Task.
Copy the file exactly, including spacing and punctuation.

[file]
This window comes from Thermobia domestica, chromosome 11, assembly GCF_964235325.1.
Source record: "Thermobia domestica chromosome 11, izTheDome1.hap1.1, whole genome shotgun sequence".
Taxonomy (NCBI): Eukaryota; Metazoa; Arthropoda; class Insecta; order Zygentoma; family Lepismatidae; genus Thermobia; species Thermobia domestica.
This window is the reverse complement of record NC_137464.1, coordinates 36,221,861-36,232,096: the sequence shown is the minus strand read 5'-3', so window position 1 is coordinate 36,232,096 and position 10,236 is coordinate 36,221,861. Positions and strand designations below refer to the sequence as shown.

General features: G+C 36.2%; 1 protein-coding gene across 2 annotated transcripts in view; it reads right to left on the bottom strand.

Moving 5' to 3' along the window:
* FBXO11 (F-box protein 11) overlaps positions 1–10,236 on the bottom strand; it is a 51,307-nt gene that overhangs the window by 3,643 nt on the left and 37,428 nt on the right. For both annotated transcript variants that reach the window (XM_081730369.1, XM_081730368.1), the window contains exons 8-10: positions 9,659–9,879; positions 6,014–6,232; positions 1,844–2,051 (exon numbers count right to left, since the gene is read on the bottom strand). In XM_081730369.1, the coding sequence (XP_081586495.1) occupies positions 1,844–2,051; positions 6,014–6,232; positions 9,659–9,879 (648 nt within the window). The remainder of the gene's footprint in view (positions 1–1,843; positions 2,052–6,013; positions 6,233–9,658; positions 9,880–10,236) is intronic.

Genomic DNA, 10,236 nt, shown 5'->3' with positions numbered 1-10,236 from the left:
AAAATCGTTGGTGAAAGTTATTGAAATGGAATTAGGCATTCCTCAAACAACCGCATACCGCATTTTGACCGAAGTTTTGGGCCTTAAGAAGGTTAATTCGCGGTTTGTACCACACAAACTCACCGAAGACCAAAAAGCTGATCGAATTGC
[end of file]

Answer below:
This window comes from Thermobia domestica, chromosome 11, assembly GCF_964235325.1.
Source record: "Thermobia domestica chromosome 11, izTheDome1.hap1.1, whole genome shotgun sequence".
Taxonomy (NCBI): Eukaryota; Metazoa; Arthropoda; class Insecta; order Zygentoma; family Lepismatidae; genus Thermobia; species Thermobia domestica.
This window is the reverse complement of record NC_137464.1, coordinates 36,221,861-36,232,096: the sequence shown is the minus strand read 5'-3', so window position 1 is coordinate 36,232,096 and position 10,236 is coordinate 36,221,861. Positions and strand designations below refer to the sequence as shown.

General features: G+C 36.2%; 1 protein-coding gene across 2 annotated transcripts in view; it reads right to left on the bottom strand.

Moving 5' to 3' along the window:
* FBXO11 (F-box protein 11) overlaps positions 1–10,236 on the bottom strand; it is a 51,307-nt gene that overhangs the window by 3,643 nt on the left and 37,428 nt on the right. For both annotated transcript variants that reach the window (XM_081730369.1, XM_081730368.1), the window contains exons 8-10: positions 9,659–9,879; positions 6,014–6,232; positions 1,844–2,051 (exon numbers count right to left, since the gene is read on the bottom strand). In XM_081730369.1, the coding sequence (XP_081586495.1) occupies positions 1,844–2,051; positions 6,014–6,232; positions 9,659–9,879 (648 nt within the window). The remainder of the gene's footprint in view (positions 1–1,843; positions 2,052–6,013; positions 6,233–9,658; positions 9,880–10,236) is intronic.

Genomic DNA, 10,236 nt, shown 5'->3' with positions numbered 1-10,236 from the left:
AAAATCGTTGGTGAAAGTTATTGAAATGGAATTAGGCATTCCTCAAACAACCGCATACCGCATTTTGACCGAAGTTTTGGGCCTTAAGAAGGTTAATTCGCGGTTTGTACCACACAAACTCACCGAAGACCAAAAAGCTGATCGAATTGC